The number of GP specialty training places on offer across the UK in the first round of recruitment for 2018 has shrunk compared to the number offered this year, official figures suggest.
The General Practice National Recruitment Office (GPNRO) is advertising 63 fewer places for GP ST1 training in 2018 compared to the same time this year, analysis of places on offer shows.
There appear to be 70 fewer spots in England and 30 fewer in Scotland, according to figures on the GPNRO website, which prospective trainees must use to apply for posts.
This contrasts to Wales and Northern Ireland, which are respectively offering 25 and 12 more places than they did in 2017.
Health Education England (HEE) warned that the numbers should be treated as ‘indicative’ and could be subject to change. It added that the total number of places on offer had ‘not dropped’.
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But according to the GPNRO site, there are 3,187 GP training places available in England in round one for 2018, alongside 320 in Scotland, 136 in Wales and 97 in Northern Ireland – 3,740 overall.
This compares to 2017, when there were 3,257 in England, 350 in Scotland, 111 in Wales and 85 in Northern Ireland – amounting to 3,803 overall.
The numbers suggest that most regions in England are offering a similar number of places as they did in 2017.
But there appear to be large drops in the West Midlands where places are down by 34, and London where 12 fewer places are listed.
Related Post: Why It Makes Sense To Look At Paramedics For General Practice
The places on offer are for training posts commencing next August, and mark the opening of the first round of recruitment for 2018 training. Applicants have until the end of this month to apply, with interviews due in January.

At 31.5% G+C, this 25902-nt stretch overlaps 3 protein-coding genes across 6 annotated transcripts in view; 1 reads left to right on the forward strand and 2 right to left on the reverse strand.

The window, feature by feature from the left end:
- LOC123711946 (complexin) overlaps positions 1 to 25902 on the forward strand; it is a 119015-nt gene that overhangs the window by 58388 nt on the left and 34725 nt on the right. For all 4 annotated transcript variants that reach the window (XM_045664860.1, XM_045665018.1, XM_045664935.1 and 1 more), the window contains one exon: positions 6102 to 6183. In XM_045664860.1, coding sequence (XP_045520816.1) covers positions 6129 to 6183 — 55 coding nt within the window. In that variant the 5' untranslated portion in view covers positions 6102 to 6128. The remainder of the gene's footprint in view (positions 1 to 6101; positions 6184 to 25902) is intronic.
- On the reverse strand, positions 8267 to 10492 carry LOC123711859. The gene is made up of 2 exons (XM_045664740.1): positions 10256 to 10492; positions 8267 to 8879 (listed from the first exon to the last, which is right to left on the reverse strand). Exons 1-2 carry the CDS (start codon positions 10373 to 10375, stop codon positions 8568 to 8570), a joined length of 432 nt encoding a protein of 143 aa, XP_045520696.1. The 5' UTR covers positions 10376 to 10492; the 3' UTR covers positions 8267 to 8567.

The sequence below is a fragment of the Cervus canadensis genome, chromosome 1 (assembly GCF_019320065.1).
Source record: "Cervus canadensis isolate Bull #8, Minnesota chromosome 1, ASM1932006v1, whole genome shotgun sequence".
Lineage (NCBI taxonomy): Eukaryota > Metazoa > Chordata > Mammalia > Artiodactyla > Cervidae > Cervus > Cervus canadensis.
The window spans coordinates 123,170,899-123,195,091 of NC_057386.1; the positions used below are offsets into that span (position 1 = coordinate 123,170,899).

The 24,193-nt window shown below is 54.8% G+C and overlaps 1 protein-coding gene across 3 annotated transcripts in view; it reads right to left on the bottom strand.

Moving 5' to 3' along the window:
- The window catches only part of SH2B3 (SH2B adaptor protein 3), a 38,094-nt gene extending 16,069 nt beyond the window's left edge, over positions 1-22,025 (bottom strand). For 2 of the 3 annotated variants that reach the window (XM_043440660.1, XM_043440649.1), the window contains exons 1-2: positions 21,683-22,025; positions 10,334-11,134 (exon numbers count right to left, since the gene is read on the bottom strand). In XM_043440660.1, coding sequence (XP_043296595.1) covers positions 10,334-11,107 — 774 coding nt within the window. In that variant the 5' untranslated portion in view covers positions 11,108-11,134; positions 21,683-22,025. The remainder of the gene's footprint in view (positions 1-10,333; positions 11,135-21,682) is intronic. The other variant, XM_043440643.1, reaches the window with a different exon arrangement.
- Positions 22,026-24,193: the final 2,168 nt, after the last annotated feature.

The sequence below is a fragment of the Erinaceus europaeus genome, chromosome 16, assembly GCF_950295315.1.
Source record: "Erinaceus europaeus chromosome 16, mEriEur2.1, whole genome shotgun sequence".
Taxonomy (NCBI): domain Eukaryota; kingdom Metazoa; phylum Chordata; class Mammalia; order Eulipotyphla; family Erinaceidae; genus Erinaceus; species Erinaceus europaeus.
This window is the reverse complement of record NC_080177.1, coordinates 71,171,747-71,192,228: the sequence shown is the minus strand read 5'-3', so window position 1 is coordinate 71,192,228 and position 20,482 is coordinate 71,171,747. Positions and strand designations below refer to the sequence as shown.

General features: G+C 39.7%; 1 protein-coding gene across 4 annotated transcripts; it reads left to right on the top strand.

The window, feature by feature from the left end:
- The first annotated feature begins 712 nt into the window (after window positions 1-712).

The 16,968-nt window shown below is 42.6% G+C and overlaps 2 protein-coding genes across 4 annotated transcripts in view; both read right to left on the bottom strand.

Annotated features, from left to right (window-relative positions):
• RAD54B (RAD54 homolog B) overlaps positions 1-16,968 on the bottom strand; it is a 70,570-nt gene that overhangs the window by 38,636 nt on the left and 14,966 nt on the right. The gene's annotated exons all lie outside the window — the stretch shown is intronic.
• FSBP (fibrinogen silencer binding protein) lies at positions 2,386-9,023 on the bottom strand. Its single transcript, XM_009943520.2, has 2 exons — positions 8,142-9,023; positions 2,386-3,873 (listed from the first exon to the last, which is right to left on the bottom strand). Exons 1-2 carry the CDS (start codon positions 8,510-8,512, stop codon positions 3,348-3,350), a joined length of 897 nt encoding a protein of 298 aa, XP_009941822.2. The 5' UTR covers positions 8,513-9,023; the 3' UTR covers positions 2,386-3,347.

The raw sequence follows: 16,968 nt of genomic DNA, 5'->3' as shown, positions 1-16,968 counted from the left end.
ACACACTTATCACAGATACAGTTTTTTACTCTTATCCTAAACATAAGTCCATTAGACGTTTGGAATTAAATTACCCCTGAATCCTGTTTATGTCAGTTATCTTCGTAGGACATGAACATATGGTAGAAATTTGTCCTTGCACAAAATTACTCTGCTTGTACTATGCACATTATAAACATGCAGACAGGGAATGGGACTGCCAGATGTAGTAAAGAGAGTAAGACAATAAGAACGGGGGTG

The figures come as Health Education England (HEE) has yet to release the final figures on GP recruitment uptake for 2017. Deadlines for 2017 applications have passed and the cohort who applied in round two are due to commence their training in February.
But interim figures from the summer suggest recruitment may have suffered this year across the UK, with more places vacant following the first round of 2017 recruitment than in 2016. In Scotland, a significant number of places remained vacant after the two 2017 recruitment rounds, but the total number of GP trainees recruited was the highest since 2010.
On the UK figures, an HEE spokeswoman said: ‘These are indicative numbers and subject to change. We publish this information to help trainees see where the vacancies are, the total number of places on offer has not dropped.
‘This is an ongoing recruitment process and we will have a full picture on fill rate once this process is complete.’
This post was originally written by David Millett on the 3 November 2017 for GP Online.com
Paramedics with advanced training can reduce the number of patients admitted to hospital unnecessarily, says NICE.
NICE is recommending the NHS provides more advanced paramedic practitioners (APPs) to relieve pressure on emergency departments, in new draft guidance.
Evidence reviewed by NICE shows that using APPs can reduce hospital admissions by 13% compared with standard paramedics.
APPs are able to treat patients in the community, refer them to a GP or decide if they should go to hospital. They can administer stronger pain relief compared with standard paramedics and are able to assess if a wound need stitches.
A previous British Medical Journal study suggests that for each APP, the NHS can save up to £72,000 a year. They can be used on the ground or by sharing their expertise over the phone.
Professor Julian Bion, consultant in intensive care medicine at Queen Elizabeth Hospital and chair of the NICE guideline committee, said: “It is essential we spend what money we have wisely, investing in areas where we’ll see a real improvement in care for everyone.